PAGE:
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Volume 26, Number 9 - 6 September 2021
Published: 2021-09-04
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This month: September 2021
Not too deep: Privacy, resistance, and the incorporation of social media in background checks
In May 2016, the United States Office of the Director of National Intelligence (ODNI) issued “Security Executive Agent Directive 5” (SEAD-5) authorizing the collection, use, and retention of social media information for the personnel security clearance process (PSCP), a process put in place to screen applicants for eligibility for national security and public trust positions. The incorporation of social media was a watershed moment for this process as social media, and even information from the entire Internet, had not been allowed into the investigation process before. The integration was not without resistance to the implementation, though, and backstage concerns about privacy emerged in Congressional hearings. This paper examines the hearing in response to the SEAD-5 to see what the U.S. Congress did and did not discuss at the hearing, ultimately answering how those in charge of policies could overlook deeper privacy complexities, and evaluating what this can mean for government, privacy, and policy researchers.
Also this month
Facebook’s policies against extremism: Ten years of struggle for more transparency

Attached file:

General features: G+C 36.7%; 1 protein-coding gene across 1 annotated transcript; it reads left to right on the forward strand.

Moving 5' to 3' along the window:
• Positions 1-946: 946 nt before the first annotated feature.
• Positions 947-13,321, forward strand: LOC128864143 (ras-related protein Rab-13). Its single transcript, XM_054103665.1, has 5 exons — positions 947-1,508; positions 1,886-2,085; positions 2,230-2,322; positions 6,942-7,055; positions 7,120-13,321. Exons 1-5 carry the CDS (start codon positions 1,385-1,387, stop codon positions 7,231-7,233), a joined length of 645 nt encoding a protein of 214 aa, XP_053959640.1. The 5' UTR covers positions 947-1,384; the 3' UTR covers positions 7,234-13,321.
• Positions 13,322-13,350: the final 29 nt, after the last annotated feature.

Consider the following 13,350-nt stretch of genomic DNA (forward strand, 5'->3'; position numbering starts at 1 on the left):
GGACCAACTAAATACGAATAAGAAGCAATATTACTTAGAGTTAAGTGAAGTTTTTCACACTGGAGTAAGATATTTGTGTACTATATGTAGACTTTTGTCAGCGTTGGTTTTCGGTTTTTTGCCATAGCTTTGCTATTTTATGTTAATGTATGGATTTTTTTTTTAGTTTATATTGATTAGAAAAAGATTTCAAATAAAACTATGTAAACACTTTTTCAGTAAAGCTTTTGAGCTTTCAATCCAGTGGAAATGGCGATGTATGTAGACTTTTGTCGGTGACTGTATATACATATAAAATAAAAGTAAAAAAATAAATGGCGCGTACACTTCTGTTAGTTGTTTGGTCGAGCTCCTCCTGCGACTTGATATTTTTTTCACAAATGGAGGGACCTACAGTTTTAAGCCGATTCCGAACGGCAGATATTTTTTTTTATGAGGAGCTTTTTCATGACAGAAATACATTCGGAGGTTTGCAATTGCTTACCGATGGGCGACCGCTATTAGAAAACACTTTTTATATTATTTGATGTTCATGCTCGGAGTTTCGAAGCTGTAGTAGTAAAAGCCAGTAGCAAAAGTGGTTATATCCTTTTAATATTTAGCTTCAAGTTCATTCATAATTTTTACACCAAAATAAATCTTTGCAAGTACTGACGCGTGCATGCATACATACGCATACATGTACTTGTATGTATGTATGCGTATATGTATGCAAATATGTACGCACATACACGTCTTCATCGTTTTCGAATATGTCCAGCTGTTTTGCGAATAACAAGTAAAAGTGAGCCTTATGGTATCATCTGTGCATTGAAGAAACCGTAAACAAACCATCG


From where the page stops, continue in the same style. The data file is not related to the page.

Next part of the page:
For years, social media, including Facebook, have been criticized for lacking transparency in their community standards, especially in terms of extremist content. Yet, moderation is not an easy task, especially when extreme-right actors use content strategies that shift the Overton window (i.e., the range of ideas acceptable in public discourse) rightward. In a self-proclaimed search of more transparency, Facebook created its Transparency Center in May 2021. It also has regularly updated its community standards, and Facebook Oversight Board has reviewed these standards based on concrete cases, published since January 2021. This paper highlights how some longstanding issues regarding Facebook’s lack of transparency still remain unaddressed in Facebook’s 2021 community standards, mainly in terms of the visual ‘representation’ of and endorsement from dangerous organizations and individuals.